- Motives are about why we are doing this. There are primary/primal motives like prestige, promotion, reciprocity and tic-for-tac rewards/punishments. Once you add moral, aesthetical, and spiritual advancement, you are driven by second level motivations that have to do with care, tradition, craftsmanship, beauty, proportion, etc. In that sense, I believe that problem solving is a primal motivation. A more advanced intention of creating something great is a second level motivation. So the question should not be “what problem are you trying to solve?” but “what do you truly want to create?” If not, “solving problems” becomes a doctrine, just like “customer first” is a doctrine, or “FNAO”, or “Lean” or “Agile”. Applied across the board without thinking whether it makes sense. Being effective at doing the wrong thing.
- Governance is about how you organise and coordinate high quality flows to play the game in context. This is what real leadership is about. In that sense, innovation is a discipline. And there is nothing wrong with discipline. All great things/products/artworks have been a result of discipline. It is about “getting things done”. Jan Chipchase has an awesome fieldbook and practice for revealing — usually in plain sight — real customer needs. He articulates these needs as “desires on getting things done”. “Getting things done” is something quite different than “solving a problem”.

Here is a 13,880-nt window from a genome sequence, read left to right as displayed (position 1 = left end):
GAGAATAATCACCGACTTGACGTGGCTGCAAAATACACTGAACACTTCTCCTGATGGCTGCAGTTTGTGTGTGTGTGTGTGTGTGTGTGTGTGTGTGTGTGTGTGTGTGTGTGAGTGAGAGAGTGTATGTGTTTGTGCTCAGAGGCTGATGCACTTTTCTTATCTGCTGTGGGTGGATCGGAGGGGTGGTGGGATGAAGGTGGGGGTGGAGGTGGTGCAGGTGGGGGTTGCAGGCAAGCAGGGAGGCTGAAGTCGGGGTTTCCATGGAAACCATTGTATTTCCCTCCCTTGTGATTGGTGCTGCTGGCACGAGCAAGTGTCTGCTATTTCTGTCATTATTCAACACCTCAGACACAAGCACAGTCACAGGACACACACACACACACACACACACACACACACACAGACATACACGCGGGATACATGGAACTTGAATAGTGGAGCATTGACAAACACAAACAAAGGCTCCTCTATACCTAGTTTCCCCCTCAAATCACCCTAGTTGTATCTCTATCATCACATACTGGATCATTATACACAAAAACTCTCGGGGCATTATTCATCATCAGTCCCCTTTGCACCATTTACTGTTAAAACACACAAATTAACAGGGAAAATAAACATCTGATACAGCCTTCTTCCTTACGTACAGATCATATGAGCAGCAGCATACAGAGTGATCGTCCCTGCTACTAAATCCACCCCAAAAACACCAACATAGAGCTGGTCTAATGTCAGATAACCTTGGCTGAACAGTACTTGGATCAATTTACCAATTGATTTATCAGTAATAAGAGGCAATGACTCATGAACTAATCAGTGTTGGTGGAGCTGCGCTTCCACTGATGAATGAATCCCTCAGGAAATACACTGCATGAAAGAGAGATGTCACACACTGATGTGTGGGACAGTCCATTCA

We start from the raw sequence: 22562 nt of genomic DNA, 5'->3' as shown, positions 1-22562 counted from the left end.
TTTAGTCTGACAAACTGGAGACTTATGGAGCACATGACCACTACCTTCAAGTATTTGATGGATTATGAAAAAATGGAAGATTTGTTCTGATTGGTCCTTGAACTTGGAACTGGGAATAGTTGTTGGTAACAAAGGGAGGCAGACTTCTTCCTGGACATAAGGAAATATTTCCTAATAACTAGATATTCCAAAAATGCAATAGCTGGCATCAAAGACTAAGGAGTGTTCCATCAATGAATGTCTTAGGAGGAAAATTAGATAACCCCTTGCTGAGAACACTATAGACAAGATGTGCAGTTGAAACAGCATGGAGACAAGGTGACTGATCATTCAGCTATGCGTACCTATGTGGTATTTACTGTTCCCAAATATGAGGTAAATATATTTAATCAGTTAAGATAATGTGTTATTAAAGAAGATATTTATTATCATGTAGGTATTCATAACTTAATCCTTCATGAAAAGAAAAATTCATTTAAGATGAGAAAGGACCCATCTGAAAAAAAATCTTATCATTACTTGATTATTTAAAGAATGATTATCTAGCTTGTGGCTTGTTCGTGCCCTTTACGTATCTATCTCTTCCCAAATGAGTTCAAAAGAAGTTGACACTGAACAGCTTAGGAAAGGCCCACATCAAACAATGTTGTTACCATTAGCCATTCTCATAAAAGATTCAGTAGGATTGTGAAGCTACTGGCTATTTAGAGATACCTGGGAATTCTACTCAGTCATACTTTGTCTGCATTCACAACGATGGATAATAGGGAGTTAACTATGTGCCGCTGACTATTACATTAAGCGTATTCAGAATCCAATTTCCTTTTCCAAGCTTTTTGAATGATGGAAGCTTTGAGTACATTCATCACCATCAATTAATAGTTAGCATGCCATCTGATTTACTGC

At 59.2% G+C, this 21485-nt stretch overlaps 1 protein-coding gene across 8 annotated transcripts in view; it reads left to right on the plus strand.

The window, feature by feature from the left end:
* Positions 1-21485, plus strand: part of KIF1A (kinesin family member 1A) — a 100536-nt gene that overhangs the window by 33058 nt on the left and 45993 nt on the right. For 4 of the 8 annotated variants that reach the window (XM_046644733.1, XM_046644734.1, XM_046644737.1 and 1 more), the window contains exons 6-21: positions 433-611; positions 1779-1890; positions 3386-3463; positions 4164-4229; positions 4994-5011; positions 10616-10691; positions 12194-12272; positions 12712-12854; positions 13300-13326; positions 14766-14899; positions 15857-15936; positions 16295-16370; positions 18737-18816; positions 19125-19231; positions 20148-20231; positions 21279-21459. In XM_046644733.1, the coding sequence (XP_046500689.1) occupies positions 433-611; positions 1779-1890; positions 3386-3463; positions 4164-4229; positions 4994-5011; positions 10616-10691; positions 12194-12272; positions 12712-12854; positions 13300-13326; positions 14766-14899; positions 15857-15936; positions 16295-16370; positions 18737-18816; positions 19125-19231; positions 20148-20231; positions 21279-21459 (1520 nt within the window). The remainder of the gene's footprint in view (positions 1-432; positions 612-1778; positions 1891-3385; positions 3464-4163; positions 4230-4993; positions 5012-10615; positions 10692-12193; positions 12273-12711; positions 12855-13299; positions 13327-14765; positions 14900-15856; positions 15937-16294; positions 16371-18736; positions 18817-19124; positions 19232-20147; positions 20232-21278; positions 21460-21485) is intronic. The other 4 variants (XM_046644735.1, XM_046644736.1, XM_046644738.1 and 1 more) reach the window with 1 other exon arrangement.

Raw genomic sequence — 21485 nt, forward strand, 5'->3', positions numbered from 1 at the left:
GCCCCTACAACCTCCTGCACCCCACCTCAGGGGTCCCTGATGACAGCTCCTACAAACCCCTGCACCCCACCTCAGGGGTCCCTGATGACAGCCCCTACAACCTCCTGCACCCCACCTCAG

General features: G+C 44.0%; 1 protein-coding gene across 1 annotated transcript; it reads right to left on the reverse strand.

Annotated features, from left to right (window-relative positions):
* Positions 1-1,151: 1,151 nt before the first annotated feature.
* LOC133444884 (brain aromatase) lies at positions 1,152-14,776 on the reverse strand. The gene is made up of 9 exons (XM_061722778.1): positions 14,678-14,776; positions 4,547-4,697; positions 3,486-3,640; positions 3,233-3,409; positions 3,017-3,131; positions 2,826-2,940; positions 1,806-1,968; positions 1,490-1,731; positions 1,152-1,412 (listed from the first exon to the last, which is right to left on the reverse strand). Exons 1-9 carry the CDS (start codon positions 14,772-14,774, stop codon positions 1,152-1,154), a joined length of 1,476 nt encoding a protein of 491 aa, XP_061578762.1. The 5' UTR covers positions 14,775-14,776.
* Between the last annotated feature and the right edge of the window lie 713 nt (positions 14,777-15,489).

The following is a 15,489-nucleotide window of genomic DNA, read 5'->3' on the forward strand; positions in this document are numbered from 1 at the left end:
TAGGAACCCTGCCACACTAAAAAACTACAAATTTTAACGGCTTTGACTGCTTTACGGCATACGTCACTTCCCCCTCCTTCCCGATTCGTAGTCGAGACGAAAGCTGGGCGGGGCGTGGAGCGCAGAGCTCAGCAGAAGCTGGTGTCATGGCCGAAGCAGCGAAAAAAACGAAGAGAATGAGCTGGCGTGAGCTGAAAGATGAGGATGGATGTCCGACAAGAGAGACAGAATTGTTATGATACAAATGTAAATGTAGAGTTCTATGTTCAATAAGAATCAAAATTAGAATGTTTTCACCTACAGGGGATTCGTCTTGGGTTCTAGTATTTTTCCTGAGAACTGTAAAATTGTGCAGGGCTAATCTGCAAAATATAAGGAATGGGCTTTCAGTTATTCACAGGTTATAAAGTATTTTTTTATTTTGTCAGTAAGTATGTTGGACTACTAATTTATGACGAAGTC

Artists don’t solve problems. Neither do real innovators. Did the iPhone start with solving a problem? Did Amazon ? Did Facebook? I don’t think so. They started with what they wanted to be, and what they wanted to create. They started with structure, if anywhere at all. But not with the problem.
A customer is IMO not looking for a problem to be solved. A customer is looking for a superior experience.
With that perspective, one could ask “Can organisations change?” to make that happen? Or “Can people change?” and the more critical question, “Why would people change?”